Finding a tribe is an important thing regardless of your situation in life. I wrote previously about how I’d found my tribe for parenting online, and it’s the same for me with the chronic pain community. The Spoonie community is filled with honesty, with pick-me-ups, with things that make me laugh and cry and just are in the place I’m in right now. Things like memes describing life with chronic pain make me laugh on my down days. It’s proven educational – reading the experiences of others and connecting with them has led me down different routes and led to discussions of treatment options with my pain management team I’d never have come across otherwise. But mostly, it’s the support. Always there – it’s worldwide so there’s always someone online. Understanding the bad days and cheering the good. I’ve never met the majority of these people. That doesn’t matter. Not a jot. Knowing they are out there is enough.
Chronic Pain is something which affects me every single day. It’s something I’ve written a bit about, and plan to write a lot more about, because this is my little corner of the internet and I want to fill it with things important to me. It can be a lonely place, living in chronic pain. The Spoonie community breaks through that loneliness, and will be something I am forever thankful for. I hope you will never need to become a part of our club, but if you do, it’s a welcoming and understanding space.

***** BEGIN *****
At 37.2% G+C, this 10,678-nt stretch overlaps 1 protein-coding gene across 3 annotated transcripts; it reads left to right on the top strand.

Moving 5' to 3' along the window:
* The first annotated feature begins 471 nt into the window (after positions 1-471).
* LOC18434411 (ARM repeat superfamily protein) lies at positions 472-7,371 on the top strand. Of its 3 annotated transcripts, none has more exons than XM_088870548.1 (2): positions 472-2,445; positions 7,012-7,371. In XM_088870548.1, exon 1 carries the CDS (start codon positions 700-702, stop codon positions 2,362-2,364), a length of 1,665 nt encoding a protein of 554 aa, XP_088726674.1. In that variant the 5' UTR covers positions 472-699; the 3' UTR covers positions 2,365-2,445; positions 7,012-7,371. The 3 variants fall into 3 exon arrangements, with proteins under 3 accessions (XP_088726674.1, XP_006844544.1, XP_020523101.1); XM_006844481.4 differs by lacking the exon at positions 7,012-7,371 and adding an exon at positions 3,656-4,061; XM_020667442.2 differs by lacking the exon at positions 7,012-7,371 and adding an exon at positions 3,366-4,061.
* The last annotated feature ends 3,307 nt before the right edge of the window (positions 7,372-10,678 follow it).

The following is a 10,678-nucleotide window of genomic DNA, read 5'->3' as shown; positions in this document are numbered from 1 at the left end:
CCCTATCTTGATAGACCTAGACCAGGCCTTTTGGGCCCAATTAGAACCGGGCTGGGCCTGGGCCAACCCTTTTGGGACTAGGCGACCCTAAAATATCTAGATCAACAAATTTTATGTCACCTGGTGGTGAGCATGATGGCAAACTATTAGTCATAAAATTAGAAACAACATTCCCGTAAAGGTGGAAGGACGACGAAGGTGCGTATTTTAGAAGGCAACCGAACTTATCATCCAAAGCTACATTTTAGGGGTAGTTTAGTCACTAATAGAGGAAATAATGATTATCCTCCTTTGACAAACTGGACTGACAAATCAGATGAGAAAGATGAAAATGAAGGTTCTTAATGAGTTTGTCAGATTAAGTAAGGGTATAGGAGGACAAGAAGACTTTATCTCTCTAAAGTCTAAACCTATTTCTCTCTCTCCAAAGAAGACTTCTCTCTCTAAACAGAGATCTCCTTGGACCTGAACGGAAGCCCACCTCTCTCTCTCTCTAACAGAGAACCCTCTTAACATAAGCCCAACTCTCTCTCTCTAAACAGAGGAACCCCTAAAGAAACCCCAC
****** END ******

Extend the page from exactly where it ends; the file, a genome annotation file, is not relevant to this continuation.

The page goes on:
Over on Facebook, I’ve set up a group for Chronic Pain/Illness Parents – just request to join and get talking to a community who understands what it’s like to have to balance family life with an ongoing condition. There are many more groups out there for other Chronic Pain/Illness Patients, some for individual conditions, others more wide spread. In general, I’ve found them to be wonderfully supportive and a real life line on difficult days.